It is the mission of this publication to help the people of the Madison area understand the environment in which they live. And surely the daily newspapers of a city or region loom large in any landscape in question. In Madison that means the Wisconsin State Journal and The Capital Times are part of our beat.
It used to be that daily newspapers were the unrivaled kings of news dissemination. Back in the 1950s, the household readership index of dailies, where 100 would equal the totality of households in the country, ran at somewhere near 150. That's because many households would subscribe to more than one newspaper, often one morning paper and another in the afternoon - the better for Dad to read when he got home from work. The morning papers were valued for the late sports scores from the previous evening. There was no SportsCenter then; there was barely TV. The dominant papers were the gray ladies of the early evening, former papers of record like the Milwaukee Journal and the Detroit News.
That began to change with the rise of the TV evening news and the ascendance of the Murrows and Huntleys and Brinkleys and Cronkites. Afternoon readership began to decline, and the newspaper game became predominantly a morning exercise; papers like the Wisconsin State Journal forged ahead. Over time, newspapers faced other, greater challenges brought about by a multitude of technological innovations, and now, in the digital age, newspapers struggle to find their course to survival while they still have the resources to search.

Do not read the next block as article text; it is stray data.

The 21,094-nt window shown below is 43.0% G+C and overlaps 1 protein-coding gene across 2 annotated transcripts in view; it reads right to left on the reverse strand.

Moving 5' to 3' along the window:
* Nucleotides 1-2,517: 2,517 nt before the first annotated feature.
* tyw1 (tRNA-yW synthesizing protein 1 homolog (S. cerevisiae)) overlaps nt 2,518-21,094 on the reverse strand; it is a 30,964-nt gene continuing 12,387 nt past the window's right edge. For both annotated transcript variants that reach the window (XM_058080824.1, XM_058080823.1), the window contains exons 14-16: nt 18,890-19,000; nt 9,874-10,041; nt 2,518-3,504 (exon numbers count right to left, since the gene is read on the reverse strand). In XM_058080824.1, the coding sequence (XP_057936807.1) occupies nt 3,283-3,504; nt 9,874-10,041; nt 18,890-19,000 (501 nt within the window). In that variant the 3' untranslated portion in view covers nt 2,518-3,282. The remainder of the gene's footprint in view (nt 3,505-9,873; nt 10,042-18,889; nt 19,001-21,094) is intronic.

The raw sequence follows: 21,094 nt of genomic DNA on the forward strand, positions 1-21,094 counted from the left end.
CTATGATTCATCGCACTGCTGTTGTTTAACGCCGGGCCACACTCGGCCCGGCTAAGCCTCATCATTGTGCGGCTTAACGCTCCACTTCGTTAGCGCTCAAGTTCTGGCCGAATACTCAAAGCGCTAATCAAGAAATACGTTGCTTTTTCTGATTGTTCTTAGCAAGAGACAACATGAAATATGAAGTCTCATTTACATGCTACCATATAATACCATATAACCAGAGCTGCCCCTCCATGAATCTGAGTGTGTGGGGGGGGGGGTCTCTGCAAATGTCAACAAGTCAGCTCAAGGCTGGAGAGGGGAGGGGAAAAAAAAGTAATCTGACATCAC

In the midst of this scenario we find Ellen Foley, editor of the State Journal and the subject of Jason Shepard's piece, "Ellen Foley's State Journal." Foley is a newspaper veteran trying to save something of the world that produced her while fully cognizant that the world has changed and will change further still. But no one knows where the change will lead, not even a seer like Thomas Friedman, whose mega-selling book The World Is Flat is the clarion call for the new reality. It is a reality still in the making.
Jason Shepard, an Isthmus contributor who writes our "Talking Out of School" department and the occasional media piece, knows the terrain of which he writes this week. He is a former staffer at The Capital Times and is currently studying and teaching at the UW Graduate School of Journalism. He's as curious as the rest of us as to what his chosen field will resemble when the future finally gets around to getting here.